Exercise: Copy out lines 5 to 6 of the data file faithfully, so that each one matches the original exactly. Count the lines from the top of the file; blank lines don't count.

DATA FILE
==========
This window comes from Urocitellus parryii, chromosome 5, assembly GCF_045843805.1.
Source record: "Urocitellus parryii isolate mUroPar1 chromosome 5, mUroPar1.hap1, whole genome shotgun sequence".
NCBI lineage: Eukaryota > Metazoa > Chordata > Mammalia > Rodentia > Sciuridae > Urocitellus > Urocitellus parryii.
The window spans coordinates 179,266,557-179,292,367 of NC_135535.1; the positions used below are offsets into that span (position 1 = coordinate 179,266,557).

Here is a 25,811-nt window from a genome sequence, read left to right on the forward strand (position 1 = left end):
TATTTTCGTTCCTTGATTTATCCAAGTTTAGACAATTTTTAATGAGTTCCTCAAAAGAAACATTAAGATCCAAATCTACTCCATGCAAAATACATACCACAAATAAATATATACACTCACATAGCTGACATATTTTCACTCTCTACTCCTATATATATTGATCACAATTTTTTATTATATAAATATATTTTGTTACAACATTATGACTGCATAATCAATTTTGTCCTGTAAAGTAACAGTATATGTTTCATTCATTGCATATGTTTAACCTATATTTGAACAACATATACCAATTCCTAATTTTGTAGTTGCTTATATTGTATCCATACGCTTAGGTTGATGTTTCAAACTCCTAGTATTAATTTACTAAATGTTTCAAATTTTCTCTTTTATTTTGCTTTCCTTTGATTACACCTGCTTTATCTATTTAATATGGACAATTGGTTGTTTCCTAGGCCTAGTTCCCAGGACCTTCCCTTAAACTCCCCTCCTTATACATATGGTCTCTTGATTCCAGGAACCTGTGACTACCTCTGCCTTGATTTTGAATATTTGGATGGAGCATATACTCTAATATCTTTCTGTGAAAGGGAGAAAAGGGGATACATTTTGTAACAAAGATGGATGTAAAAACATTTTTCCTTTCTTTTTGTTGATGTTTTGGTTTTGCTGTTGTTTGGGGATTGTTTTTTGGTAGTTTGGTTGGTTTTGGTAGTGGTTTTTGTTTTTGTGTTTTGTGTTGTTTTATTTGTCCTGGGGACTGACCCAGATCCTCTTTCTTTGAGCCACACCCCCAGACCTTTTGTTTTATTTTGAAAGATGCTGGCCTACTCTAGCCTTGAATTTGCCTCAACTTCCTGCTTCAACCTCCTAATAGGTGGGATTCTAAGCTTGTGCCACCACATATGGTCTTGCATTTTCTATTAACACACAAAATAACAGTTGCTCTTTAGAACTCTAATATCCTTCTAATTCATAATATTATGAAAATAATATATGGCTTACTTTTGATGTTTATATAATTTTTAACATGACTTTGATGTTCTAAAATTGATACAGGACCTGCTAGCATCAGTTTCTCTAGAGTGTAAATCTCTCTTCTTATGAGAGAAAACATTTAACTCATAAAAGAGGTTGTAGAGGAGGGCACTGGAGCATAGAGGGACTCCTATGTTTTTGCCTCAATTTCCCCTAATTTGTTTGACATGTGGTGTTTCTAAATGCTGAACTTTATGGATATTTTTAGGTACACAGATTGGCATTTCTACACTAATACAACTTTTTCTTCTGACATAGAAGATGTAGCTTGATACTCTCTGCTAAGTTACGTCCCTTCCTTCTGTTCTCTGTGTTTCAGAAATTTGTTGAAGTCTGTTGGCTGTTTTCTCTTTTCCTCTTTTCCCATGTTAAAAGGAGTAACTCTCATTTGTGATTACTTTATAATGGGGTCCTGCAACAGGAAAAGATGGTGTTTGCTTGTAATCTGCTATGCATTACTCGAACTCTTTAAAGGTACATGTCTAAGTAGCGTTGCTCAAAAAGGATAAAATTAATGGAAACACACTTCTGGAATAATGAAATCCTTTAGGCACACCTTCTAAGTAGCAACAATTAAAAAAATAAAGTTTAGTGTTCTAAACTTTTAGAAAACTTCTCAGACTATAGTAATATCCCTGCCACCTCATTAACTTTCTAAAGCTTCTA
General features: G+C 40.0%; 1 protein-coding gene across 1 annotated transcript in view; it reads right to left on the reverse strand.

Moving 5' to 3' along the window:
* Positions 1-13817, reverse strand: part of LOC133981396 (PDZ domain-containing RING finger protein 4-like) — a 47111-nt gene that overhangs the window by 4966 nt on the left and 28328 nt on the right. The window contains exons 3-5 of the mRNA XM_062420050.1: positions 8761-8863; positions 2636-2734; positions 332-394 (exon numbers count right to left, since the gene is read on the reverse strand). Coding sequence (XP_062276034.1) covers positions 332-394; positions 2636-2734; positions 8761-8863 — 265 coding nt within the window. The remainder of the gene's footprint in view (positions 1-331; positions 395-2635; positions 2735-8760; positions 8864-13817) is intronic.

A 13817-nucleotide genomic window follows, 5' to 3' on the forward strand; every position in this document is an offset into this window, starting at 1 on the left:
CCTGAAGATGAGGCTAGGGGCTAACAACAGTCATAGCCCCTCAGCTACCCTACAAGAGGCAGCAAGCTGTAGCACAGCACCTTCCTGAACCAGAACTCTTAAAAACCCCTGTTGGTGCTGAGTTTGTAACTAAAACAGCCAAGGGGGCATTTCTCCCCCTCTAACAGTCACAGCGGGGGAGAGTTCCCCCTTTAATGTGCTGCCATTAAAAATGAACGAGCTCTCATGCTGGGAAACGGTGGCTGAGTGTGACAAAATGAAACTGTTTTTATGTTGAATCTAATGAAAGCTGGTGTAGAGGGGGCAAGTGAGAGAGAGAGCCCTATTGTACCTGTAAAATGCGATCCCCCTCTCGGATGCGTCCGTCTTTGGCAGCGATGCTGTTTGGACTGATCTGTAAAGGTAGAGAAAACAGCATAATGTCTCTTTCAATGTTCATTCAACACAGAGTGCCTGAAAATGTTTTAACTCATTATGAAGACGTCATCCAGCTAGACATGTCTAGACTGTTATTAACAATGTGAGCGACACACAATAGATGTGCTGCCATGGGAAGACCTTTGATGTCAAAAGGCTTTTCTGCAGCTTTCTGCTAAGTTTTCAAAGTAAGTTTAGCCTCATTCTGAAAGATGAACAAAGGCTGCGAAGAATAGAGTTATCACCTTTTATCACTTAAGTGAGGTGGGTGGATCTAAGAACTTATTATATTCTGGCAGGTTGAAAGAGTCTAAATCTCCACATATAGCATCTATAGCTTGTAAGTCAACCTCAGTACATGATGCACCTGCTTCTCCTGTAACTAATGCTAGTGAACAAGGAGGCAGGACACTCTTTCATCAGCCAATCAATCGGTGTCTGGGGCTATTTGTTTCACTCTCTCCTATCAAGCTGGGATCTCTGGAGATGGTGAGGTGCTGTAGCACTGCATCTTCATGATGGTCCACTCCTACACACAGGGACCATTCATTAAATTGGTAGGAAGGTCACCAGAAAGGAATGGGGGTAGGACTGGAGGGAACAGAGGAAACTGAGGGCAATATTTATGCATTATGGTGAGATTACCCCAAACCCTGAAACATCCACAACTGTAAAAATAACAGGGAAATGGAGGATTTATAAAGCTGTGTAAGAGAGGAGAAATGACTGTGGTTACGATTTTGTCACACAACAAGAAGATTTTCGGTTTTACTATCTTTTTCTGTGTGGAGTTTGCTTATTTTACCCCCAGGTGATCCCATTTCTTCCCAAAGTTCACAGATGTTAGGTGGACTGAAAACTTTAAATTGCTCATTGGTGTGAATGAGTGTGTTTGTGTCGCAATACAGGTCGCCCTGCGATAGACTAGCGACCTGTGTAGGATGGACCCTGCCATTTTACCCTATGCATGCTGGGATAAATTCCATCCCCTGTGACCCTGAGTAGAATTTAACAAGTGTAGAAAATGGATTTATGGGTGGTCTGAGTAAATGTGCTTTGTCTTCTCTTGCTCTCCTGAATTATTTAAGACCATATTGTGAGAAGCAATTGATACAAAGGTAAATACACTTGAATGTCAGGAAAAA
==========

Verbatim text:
Here is a 25,811-nt window from a genome sequence, read left to right on the forward strand (position 1 = left end):
TATTTTCGTTCCTTGATTTATCCAAGTTTAGACAATTTTTAATGAGTTCCTCAAAAGAAACATTAAGATCCAAATCTACTCCATGCAAAATACATACCACAAATAAATATATACACTCACATAGCTGACATATTTTCACTCTCTACTCCTATATATATTGATCACAATTTTTTATTATATAAATATATTTTGTTACAACATTATGACTGCATAATCAATTTTGTCCTGTAAAGTAACAGTATATGTTTCATTCATTGCATATGTTTAACCTATATTTGAACAACATATACCAATTCCTAATTTTGTAGTTGCTTATATTGTATCCATACGCTTAGGTTGATGTTTCAAACTCCTAGTATTAATTTACTAAATGTTTCAAATTTTCTCTTTTATTTTGCTTTCCTTTGATTACACCTGCTTTATCTATTTAATATGGACAATTGGTTGTTTCCTAGGCCTAGTTCCCAGGACCTTCCCTTAAACTCCCCTCCTTATACATATGGTCTCTTGATTCCAGGAACCTGTGACTACCTCTGCCTTGATTTTGAATATTTGGATGGAGCATATACTCTAATATCTTTCTGTGAAAGGGAGAAAAGGGGATACATTTTGTAACAAAGATGGATGTAAAAACATTTTTCCTTTCTTTTTGTTGATGTTTTGGTTTTGCTGTTGTTTGGGGATTGTTTTTTGGTAGTTTGGTTGGTTTTGGTAGTGGTTTTTGTTTTTGTGTTTTGTGTTGTTTTATTTGTCCTGGGGACTGACCCAGATCCTCTTTCTTTGAGCCACACCCCCAGACCTTTTGTTTTATTTTGAAAGATGCTGGCCTACTCTAGCCTTGAATTTGCCTCAACTTCCTGCTTCAACCTCCTAATAGGTGGGATTCTAAGCTTGTGCCACCACATATGGTCTTGCATTTTCTATTAACACACAAAATAACAGTTGCTCTTTAGAACTCTAATATCCTTCTAATTCATAATATTATGAAAATAATATATGGCTTACTTTTGATGTTTATATAATTTTTAACATGACTTTGATGTTCTAAAATTGATACAGGACCTGCTAGCATCAGTTTCTCTAGAGTGTAAATCTCTCTTCTTATGAGAGAAAACATTTAACTCATAAAAGAGGTTGTAGAGGAGGGCACTGGAGCATAGAGGGACTCCTATGTTTTTGCCTCAATTTCCCCTAATTTGTTTGACATGTGGTGTTTCTAAATGCTGAACTTTATGGATATTTTTAGGTACACAGATTGGCATTTCTACACTAATACAACTTTTTCTTCTGACATAGAAGATGTAGCTTGATACTCTCTGCTAAGTTACGTCCCTTCCTTCTGTTCTCTGTGTTTCAGAAATTTGTTGAAGTCTGTTGGCTGTTTTCTCTTTTCCTCTTTTCCCATGTTAAAAGGAGTAACTCTCATTTGTGATTACTTTATAATGGGGTCCTGCAACAGGAAAAGATGGTGTTTGCTTGTAATCTGCTATGCATTACTCGAACTCTTTAAAGGTACATGTCTAAGTAGCGTTGCTCAAAAAGGATAAAATTAATGGAAACACACTTCTGGAATAATGAAATCCTTTAGGCACACCTTCTAAGTAGCAACAATTAAAAAAATAAAGTTTAGTGTTCTAAACTTTTAGAAAACTTCTCAGACTATAGTAATATCCCTGCCACCTCATTAACTTTCTAAAGCTTCTA